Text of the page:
I try to be productive when I can be, and rest when I can’t.

No productivity guilt. No self-care shame. Just rest when it’s needed.

And to reach that level of balance, it’s crucial for me to take self-care as seriously as I take the rest of my work and productivity.

I call it making self-care your side hustle, because I’m finally treating it like the serious job that it is.

As someone who used to prioritize my career and productivity over my self-care and mental health, treating self-care like a side hustle – with planning, systems, and strategy – is a life-changing approach.

Here are a few ways I’ve learned to start treating self-care and productivity more equally.

I Take My Self-Care Systems Seriously

1. I Schedule Appointments With Myself

calendar

Any marketer who’s been in the workforce for a few years now probably has a slew of recurring events on their calendar.

From weekly department meetings to reminders to pull monthly analytics, you’ve probably figured out that when something’s on the calendar, it’s way more likely to happen.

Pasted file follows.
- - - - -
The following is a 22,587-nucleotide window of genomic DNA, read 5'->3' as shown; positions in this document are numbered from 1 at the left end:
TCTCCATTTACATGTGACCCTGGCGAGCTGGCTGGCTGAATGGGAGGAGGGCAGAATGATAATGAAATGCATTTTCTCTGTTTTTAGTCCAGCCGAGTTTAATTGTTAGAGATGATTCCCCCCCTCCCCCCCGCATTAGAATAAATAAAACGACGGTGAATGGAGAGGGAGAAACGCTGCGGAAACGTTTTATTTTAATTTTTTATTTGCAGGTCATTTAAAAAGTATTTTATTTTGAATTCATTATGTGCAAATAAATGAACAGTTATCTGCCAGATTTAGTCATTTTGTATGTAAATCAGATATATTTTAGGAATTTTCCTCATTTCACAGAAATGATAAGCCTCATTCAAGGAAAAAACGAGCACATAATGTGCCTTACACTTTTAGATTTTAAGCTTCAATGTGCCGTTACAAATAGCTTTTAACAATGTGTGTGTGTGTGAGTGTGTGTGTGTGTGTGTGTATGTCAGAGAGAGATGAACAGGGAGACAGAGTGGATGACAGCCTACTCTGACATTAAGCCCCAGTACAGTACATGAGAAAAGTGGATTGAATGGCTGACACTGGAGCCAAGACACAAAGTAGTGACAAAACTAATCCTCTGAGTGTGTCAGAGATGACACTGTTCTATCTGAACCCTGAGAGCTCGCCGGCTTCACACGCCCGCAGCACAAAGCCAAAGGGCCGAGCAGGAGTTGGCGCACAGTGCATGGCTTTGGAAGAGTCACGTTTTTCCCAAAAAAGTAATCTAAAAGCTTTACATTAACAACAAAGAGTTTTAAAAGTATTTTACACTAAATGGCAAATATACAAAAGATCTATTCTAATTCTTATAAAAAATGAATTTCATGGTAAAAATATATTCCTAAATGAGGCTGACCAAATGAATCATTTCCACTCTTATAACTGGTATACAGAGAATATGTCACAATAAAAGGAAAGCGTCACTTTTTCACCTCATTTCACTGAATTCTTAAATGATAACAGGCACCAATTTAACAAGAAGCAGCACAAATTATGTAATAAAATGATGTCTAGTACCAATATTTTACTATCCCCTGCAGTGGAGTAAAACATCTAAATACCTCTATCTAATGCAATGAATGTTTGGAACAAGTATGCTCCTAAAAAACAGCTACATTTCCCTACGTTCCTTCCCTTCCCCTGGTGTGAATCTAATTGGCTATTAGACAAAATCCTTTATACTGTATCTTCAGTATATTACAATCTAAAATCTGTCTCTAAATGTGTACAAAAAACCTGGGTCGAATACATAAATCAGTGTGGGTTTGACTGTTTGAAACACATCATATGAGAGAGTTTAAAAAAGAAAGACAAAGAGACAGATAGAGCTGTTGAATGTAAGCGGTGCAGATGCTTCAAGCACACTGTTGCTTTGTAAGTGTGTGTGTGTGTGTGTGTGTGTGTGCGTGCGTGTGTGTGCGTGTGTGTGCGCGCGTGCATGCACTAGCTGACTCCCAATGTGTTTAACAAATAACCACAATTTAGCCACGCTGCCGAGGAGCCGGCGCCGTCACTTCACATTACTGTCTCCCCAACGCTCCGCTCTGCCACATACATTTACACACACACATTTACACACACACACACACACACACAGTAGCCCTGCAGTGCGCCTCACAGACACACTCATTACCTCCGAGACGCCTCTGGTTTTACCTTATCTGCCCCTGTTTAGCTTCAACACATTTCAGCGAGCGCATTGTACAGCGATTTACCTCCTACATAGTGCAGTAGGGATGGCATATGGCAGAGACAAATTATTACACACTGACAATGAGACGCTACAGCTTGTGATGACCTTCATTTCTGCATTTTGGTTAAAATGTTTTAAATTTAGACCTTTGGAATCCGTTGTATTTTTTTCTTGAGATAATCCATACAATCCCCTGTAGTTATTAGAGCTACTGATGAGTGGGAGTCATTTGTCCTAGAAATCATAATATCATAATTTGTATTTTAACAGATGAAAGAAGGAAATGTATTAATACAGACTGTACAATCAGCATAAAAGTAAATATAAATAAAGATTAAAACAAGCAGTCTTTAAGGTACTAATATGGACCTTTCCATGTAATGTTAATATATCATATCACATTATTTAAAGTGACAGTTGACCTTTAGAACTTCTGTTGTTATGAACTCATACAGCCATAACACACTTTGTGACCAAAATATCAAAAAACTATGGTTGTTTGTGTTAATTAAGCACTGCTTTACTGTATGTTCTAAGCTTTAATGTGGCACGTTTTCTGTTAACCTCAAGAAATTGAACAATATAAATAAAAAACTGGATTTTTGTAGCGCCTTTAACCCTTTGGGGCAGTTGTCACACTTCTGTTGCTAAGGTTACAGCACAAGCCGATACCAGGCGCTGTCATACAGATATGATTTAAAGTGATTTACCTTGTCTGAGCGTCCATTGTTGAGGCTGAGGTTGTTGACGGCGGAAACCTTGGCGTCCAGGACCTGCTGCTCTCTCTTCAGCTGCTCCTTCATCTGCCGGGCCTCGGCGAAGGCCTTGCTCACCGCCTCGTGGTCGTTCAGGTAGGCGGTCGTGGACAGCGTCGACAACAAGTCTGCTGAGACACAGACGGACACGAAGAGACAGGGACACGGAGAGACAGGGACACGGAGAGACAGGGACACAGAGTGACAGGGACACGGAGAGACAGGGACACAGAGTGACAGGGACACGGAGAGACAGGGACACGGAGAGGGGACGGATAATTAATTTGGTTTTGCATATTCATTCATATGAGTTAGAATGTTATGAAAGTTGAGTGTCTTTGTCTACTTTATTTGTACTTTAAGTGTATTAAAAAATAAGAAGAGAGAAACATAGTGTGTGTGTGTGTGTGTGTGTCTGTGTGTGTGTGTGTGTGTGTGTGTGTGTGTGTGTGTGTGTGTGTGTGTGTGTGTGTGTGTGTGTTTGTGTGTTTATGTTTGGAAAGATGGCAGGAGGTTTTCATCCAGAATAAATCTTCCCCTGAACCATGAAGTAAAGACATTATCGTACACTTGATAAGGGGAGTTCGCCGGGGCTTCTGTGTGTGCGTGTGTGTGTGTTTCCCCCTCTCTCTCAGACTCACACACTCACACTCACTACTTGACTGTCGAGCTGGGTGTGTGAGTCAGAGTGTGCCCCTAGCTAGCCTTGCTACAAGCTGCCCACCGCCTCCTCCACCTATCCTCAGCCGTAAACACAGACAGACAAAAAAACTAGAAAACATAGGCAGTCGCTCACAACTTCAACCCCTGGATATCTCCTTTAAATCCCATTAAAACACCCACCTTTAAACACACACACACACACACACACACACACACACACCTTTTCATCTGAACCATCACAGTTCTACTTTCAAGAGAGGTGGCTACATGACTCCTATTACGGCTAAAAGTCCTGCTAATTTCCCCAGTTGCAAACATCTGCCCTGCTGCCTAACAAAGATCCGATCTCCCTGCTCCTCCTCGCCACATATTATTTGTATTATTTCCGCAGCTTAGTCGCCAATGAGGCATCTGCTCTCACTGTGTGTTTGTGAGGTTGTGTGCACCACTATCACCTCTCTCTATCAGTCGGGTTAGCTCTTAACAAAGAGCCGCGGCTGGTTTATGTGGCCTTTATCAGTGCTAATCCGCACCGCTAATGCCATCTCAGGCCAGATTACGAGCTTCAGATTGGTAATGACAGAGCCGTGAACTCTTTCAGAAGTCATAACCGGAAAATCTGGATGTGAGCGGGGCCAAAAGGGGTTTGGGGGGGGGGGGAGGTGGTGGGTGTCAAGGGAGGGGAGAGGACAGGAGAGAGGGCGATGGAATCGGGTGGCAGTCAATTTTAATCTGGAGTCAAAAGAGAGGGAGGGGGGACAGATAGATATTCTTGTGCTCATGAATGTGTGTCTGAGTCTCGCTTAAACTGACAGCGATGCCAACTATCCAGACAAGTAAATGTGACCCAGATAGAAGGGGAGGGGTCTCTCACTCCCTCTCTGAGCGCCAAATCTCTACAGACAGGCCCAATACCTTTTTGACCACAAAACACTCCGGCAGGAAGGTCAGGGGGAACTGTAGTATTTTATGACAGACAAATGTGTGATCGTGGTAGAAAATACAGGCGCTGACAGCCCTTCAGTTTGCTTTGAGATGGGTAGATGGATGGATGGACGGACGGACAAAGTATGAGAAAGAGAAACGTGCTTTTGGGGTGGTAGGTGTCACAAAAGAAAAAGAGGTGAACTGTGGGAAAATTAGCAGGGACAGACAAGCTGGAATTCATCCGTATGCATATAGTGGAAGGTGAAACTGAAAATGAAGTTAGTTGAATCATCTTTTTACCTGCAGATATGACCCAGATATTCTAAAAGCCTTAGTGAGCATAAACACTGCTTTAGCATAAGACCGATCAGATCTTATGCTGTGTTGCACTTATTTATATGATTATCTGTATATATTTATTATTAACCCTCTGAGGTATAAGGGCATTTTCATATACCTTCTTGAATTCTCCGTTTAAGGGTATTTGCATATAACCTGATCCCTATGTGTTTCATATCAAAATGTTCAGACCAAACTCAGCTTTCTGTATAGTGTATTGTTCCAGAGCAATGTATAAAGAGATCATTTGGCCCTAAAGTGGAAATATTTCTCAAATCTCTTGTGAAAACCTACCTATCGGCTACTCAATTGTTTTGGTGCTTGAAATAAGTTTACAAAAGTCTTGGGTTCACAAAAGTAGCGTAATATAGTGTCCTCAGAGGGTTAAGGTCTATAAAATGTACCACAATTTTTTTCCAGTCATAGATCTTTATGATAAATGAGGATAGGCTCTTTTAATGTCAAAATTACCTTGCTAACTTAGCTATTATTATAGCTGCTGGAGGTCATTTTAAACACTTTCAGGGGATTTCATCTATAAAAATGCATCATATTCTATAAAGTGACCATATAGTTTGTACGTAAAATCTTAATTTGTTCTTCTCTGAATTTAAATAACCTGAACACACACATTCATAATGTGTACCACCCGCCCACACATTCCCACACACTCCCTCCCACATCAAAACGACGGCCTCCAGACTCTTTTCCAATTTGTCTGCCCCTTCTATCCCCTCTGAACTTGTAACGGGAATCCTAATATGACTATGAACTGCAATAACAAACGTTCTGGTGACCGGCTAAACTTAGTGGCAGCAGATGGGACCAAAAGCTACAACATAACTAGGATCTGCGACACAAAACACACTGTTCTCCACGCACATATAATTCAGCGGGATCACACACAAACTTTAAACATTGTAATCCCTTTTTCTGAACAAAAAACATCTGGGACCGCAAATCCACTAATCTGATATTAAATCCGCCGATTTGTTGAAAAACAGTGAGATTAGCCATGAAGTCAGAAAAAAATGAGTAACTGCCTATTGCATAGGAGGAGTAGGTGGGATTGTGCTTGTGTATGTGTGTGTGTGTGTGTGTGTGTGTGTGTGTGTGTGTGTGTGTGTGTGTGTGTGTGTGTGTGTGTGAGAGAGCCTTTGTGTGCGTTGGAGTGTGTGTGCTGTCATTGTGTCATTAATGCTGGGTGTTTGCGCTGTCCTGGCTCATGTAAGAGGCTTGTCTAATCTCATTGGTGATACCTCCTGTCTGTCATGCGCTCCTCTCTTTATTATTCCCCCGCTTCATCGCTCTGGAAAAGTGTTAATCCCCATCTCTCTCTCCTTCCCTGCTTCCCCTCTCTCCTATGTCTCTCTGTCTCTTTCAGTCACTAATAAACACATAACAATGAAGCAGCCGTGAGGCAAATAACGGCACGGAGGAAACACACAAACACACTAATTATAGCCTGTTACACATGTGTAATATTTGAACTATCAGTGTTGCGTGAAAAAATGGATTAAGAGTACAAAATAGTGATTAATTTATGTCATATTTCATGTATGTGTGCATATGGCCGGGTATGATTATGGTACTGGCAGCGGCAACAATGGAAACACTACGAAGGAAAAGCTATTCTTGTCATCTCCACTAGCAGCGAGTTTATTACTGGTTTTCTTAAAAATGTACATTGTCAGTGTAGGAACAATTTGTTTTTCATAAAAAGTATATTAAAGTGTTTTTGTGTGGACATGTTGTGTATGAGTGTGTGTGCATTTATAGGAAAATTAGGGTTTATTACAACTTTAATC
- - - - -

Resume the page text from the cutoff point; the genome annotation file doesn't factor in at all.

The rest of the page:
The problem is, we tend to view our calendars as a work-only tool, so we end up filling it up with too much productivity and not enough self-care.

Time to change that.

I’ve started using my calendar to prioritize and block off time for important activities to care for myself.

Depending on what your own ideal self-care habits are, that might mean creating calendar appointments for:

  • Planning out your week ahead of time
  • Reflecting on recent goals and events
  • Writing in a journal
  • Exercising
  • Meal prepping
  • Spending time outside
  • Reading “just for fun” books
  • Taking real lunch breaks instead of eating at your desk

I started out adding one weekly recurring event for reflecting on my mental health and self-care on Sunday nights, and let my calendar evolve from there.

Now, my calendar reflects a fairly equal balance between productive work and self-care work.

2. Create Self-Care Checklists & To-Dos

todoist

Now that we’ve covered calendars, let’s talk to-do lists.

Did you know to-do lists and checklists literally save lives?

I read The Checklist Manifesto at a low point in terms of my health, and seeing how even the most complex surgical procedures could be made consistent routines through using checklists really stuck with me.

I knew that to-do lists helped me with my productivity and staying on top of my work, and already kept my Todoist app (pictured above) open at all times. But I’d never thought to use project management tools outside of my job.

So I created a new project for my health and started planning.

It’s now developed into a multi-project area of my to-do list, encompassing physical health, mental health, and self-care.